The Next BMW M4: What It Could Look Like


The 2nd iteration of the BMW M4, the standard-bearer of the next 4 Series (which will be based on the platform of the G30-generation 3 Series – unveiled at this year's Paris Show), is set to arrive in 2020. This is what we think it may look like and, in terms of the highly anticipated sportscar's specs, here's what we know so far...

Render credit: Wayne Batty

There is always a lot of hype around a new BMW 3 Series and in particular its accompanying M models, so we thought we'd have a go at designing our very own headlining M version of the famous nameplate's (yet to be unveiled) 4 Series sibling. Exact details are a little fuzzy, but the picture is starting to clear up as the deadline for the next M car draws ever closer. 

xDrive likely to feature

Purists will no doubt scoff at the idea of an all-wheel-drive M3/M4, but in all likelihood, the duo will sport an all-wheel-drive system with a variable electric differential. It seems that either or both will be rear-wheel-driven as well, but the details here are trickier to understand. The most likely scenario is that, like the M5, the next M3/M4 will have a 2WD mode that allows it to be purely rear-wheel-driven at the push of a button. The other possibility is that only the 6-speed manual derivative (or special-edition versions thereof) will be rear-driven and the autos purely xDrive.

There's always the new M Performance models to think about if you don't want to go full M - this is the M340i.

More boost    

BMW will crank up the boost on its M3/M4 engine and, most importantly, it remains a straight-6 with multiple turbos. Peak power is said to be between 335 kW-370 kW making its starting point more powerful than the previous-generation Competition Package. BMW has to play it clever though, as new emissions regulations require the engine to be fitted with a particulate filter. It will have multiple features to improve fuel economy, such as coasting, a more intrusive start/stop system and a 48V electrical system, which will reduce the draw from ancillaries on the engine and, critically, spool up the turbos. Water injection will be used (as BMW did with the M4 GTS) in order to keep temperatures down in the combustion chamber. The further developed engine can also handle higher boost, so expect Competition and CS derivatives to push close to the 400 kW mark.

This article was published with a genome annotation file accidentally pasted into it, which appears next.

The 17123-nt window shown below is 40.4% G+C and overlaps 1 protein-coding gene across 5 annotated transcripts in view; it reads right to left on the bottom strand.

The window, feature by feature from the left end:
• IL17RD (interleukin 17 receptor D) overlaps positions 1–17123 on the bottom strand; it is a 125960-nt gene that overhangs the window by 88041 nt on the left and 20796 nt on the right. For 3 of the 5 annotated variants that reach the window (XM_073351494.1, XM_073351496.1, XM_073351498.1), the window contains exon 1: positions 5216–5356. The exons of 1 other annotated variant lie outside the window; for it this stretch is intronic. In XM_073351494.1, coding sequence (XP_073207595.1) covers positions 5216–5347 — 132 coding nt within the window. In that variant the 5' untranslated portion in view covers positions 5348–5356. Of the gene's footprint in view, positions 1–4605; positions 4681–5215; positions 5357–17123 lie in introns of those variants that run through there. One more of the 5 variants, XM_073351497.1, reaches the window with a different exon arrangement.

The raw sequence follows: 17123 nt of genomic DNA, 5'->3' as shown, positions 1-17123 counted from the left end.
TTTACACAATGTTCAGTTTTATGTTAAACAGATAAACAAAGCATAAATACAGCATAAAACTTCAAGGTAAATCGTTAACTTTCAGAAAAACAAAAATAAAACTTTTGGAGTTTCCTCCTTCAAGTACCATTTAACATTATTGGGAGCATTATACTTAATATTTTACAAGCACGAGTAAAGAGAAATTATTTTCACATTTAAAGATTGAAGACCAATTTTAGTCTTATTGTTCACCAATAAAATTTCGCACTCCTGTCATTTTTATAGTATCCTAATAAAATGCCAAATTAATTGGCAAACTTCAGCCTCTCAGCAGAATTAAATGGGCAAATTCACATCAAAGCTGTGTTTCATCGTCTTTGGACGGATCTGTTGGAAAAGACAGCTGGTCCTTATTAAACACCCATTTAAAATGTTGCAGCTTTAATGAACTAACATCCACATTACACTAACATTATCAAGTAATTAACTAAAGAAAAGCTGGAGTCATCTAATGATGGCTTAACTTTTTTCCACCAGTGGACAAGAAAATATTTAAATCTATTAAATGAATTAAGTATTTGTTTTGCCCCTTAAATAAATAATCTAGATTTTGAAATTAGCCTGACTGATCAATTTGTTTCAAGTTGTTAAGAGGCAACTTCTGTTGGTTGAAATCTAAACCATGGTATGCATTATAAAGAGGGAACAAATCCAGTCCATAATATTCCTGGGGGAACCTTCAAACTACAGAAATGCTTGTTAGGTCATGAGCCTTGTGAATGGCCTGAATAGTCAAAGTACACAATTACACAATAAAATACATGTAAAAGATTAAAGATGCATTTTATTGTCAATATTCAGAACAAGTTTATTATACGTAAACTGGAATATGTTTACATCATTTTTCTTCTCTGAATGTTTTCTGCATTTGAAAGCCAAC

No more M-DCT

No more M-DCT without a 'Park' mode for the new gen M cars.

With the advancement of the responsiveness and efficiency of torque converter transmission, BMW has decided to drop the dual-clutch unit in favour of the 8-speed ZF sourced auto. Multiple modes will be available to improve shift speeds and ferocity of shifts. As mentioned above, it seems a 6-speed manual has survived and will be available for the new model. Whether it makes its way to SA we will only know closer to the launch.

Less wild, however

The character of the new M3/M4 will be toned down somewhat from the wild and sometimes lairy versions of the F80 and F82. The engineers want the new cars to be more balanced and confident at the limit with a more pliant ride quality. Adaptive damping will be further improved to dial in the chassis control and improve overall ride quality. Variable electric steering mode adjustment will be made to lend better feel and weight to the tiller.

As always, the engineers claim that the new models will be lighter than ever, so expect them to be a few kgs thinner than their predecessors, which will not only improve the cars' dynamism, but stopping power too. It all sounds quite promising then, doesn't it? Bring on 2020.  

Related content:

BMW 3 Series (2019) International Prototype Drive

The new BMW M340i: Your budget-friendly M3

Drag Race: Audi RS5 vs BMW M4 Competition Pack

Search for a used BMW M4 here